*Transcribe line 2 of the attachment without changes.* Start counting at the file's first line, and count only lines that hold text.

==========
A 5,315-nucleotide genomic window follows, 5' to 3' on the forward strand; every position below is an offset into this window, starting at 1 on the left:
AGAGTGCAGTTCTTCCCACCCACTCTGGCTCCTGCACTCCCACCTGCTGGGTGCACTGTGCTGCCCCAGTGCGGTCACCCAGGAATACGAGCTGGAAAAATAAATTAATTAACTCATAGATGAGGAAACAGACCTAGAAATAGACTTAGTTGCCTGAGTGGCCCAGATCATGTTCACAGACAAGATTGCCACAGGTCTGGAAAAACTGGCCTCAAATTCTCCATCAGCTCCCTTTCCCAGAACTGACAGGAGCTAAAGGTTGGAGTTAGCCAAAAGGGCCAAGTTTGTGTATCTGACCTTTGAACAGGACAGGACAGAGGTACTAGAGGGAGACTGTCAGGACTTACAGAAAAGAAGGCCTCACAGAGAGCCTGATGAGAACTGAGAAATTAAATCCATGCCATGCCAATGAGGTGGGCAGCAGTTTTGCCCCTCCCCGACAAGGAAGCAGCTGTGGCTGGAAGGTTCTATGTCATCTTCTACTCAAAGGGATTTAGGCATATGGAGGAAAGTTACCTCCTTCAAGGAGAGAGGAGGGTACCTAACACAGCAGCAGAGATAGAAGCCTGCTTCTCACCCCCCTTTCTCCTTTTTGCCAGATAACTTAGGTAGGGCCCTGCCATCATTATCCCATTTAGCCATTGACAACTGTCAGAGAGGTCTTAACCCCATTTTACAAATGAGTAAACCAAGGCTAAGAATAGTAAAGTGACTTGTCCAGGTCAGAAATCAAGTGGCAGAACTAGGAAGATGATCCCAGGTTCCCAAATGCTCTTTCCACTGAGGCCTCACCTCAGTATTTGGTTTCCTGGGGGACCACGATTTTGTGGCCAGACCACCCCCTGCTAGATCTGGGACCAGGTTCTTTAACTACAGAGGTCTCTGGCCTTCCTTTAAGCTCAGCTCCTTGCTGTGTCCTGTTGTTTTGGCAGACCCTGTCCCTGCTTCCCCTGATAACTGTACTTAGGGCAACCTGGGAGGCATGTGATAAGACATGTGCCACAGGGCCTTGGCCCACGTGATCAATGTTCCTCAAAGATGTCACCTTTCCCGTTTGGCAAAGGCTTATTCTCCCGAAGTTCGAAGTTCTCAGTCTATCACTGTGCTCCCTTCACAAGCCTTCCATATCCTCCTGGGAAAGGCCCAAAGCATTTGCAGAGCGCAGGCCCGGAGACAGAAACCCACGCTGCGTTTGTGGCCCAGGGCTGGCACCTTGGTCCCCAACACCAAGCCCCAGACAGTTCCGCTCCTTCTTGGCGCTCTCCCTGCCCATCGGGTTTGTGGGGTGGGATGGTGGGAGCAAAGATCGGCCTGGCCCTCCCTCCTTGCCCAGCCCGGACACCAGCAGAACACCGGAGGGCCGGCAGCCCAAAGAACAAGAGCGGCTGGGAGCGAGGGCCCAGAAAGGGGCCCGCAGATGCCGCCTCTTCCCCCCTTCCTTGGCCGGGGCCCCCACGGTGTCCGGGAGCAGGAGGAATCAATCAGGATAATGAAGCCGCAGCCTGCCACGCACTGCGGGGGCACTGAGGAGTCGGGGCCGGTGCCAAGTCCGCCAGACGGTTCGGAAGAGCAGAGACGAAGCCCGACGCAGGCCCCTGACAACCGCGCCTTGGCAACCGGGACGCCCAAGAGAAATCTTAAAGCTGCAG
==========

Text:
AGAGTGCAGTTCTTCCCACCCACTCTGGCTCCTGCACTCCCACCTGCTGGGTGCACTGTGCTGCCCCAGTGCGGTCACCCAGGAATACGAGCTGGAAAAATAAATTAATTAACTCATAGATGAGGAAACAGACCTAGAAATAGACTTAGTTGCCTGAGTGGCCCAGATCATGTTCACAGACAAGATTGCCACAGGTCTGGAAAAACTGGCCTCAAATTCTCCATCAGCTCCCTTTCCCAGAACTGACAGGAGCTAAAGGTTGGAGTTAGCCAAAAGGGCCAAGTTTGTGTATCTGACCTTTGAACAGGACAGGACAGAGGTACTAGAGGGAGACTGTCAGGACTTACAGAAAAGAAGGCCTCACAGAGAGCCTGATGAGAACTGAGAAATTAAATCCATGCCATGCCAATGAGGTGGGCAGCAGTTTTGCCCCTCCCCGACAAGGAAGCAGCTGTGGCTGGAAGGTTCTATGTCATCTTCTACTCAAAGGGATTTAGGCATATGGAGGAAAGTTACCTCCTTCAAGGAGAGAGGAGGGTACCTAACACAGCAGCAGAGATAGAAGCCTGCTTCTCACCCCCCTTTCTCCTTTTTGCCAGATAACTTAGGTAGGGCCCTGCCATCATTATCCCATTTAGCCATTGACAACTGTCAGAGAGGTCTTAACCCCATTTTACAAATGAGTAAACCAAGGCTAAGAATAGTAAAGTGACTTGTCCAGGTCAGAAATCAAGTGGCAGAACTAGGAAGATGATCCCAGGTTCCCAAATGCTCTTTCCACTGAGGCCTCACCTCAGTATTTGGTTTCCTGGGGGACCACGATTTTGTGGCCAGACCACCCCCTGCTAGATCTGGGACCAGGTTCTTTAACTACAGAGGTCTCTGGCCTTCCTTTAAGCTCAGCTCCTTGCTGTGTCCTGTTGTTTTGGCAGACCCTGTCCCTGCTTCCCCTGATAACTGTACTTAGGGCAACCTGGGAGGCATGTGATAAGACATGTGCCACAGGGCCTTGGCCCACGTGATCAATGTTCCTCAAAGATGTCACCTTTCCCGTTTGGCAAAGGCTTATTCTCCCGAAGTTCGAAGTTCTCAGTCTATCACTGTGCTCCCTTCACAAGCCTTCCATATCCTCCTGGGAAAGGCCCAAAGCATTTGCAGAGCGCAGGCCCGGAGACAGAAACCCACGCTGCGTTTGTGGCCCAGGGCTGGCACCTTGGTCCCCAACACCAAGCCCCAGACAGTTCCGCTCCTTCTTGGCGCTCTCCCTGCCCATCGGGTTTGTGGGGTGGGATGGTGGGAGCAAAGATCGGCCTGGCCCTCCCTCCTTGCCCAGCCCGGACACCAGCAGAACACCGGAGGGCCGGCAGCCCAAAGAACAAGAGCGGCTGGGAGCGAGGGCCCAGAAAGGGGCCCGCAGATGCCGCCTCTTCCCCCCTTCCTTGGCCGGGGCCCCCACGGTGTCCGGGAGCAGGAGGAATCAATCAGGATAATGAAGCCGCAGCCTGCCACGCACTGCGGGGGCACTGAGGAGTCGGGGCCGGTGCCAAGTCCGCCAGACGGTTCGGAAGAGCAGAGACGAAGCCCGACGCAGGCCCCTGACAACCGCGCCTTGGCAACCGGGACGCCCAAGAGAAATCTTAAAGCTGCAG